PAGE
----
Adolescents who are lethargic, cranky and forgetful may have a common ailment: chronic sleep deprivation. But some tired teens may actually have a medical condition such as depression, insomnia, narcolepsy or sleep apnea, warns a new report in Pediatrics.
“For reasons that have to do with both biology and behavior, many young adults don’t get the sleep they need. So our take-home message is that teens need more sleep,” said lead author Richard Millman, M.D., professor of medicine at Brown Medical School and director of the Sleep Disorders Center of Lifespan Hospitals, a Rhode Island sleep research and treatment center that is one of the largest in the country.
“Physicians also need to be on the alert,” Millman said. “While most teens are tired because they are sleep deprived, chronic drowsiness may, in some cases, be symptoms of an underlying sleep disorder.”
The Pediatrics report is a first, merging a review of more than two decades of basic research with clinical advice for physicians. It represents a joint effort of the American Academy of Pediatrics (AAP) and the National Center on Sleep Disorders Research (NCSDR), part of the National Heart, Lung and Blood Institute within the National Institutes of Health.
A joint committee formed by the AAP and the NCSDR wrote the paper. This 10-member committee includes three other Brown Medical School faculty: Mary Carskadon, Ph.D., director of the Bradley Hospital Sleep and Chronobiology Research Laboratory; Judith Owens, M.D., director of the Pediatric Sleep Disorders Clinic at Hasbro Children’s Hospital; and Suzanne Riggs, M.D., director of the Division of Adolescent Medicine at Hasbro Children’s Hospital. Bradley and Hasbro are leading institutions for child and adolescent health care in New England and serve as teaching hospitals for Brown Medical School.
The report summarizes key research findings on teens, young adults and sleep.
The paper notes, for example, that adolescents aged 13 to 22 need nine to 10 hours of sleep each night. It also discusses the hormonal changes that conspire against them. When puberty hits, the body’s production of sleep-inducing melatonin is delayed, making an early bedtime biologically impossible for most teens. At the same time, the report notes, external forces such as after-school sports and jobs and early school start times put the squeeze on a full night’s sleep.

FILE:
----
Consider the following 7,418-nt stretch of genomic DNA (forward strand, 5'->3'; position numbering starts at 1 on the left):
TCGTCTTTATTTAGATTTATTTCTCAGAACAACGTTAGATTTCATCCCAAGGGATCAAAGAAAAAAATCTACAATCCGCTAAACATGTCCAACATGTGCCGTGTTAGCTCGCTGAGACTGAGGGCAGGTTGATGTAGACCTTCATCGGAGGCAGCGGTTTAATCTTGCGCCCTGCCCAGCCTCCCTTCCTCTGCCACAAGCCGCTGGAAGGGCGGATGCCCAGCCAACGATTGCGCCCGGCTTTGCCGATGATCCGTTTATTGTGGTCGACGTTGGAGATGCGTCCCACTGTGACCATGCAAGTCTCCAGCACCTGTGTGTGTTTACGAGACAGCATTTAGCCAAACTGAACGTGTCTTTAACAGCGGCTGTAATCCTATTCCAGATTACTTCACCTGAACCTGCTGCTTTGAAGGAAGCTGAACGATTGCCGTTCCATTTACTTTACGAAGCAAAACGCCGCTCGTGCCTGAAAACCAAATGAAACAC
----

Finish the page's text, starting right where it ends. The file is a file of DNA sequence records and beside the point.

The result: A “profound negative effect” on mood, school performance and cognitive function. Studies also show that young people between 16 and 29 years of age were the most likely to be involved in crashes caused by the driver falling asleep.
“Sleep deprivation is a major adolescent health issue,” Millman said. “But pediatricians and parents may see only fatigue and not a more dangerous medical condition.”
But how can physicians tell the difference between a typically tired teen and one with a serious health problem? A physical exam can point up large tonsils or other causes of sleep apnea. But Millman said that the most effective diagnostic tool is a rigorous pediatric sleep history. Physicians, he said, should ask patients about insomnia, excessive daytime sleepiness, disordered breathing and other problems. These questions can point up chronic medical or psychiatric conditions that require treatment.
From Brown University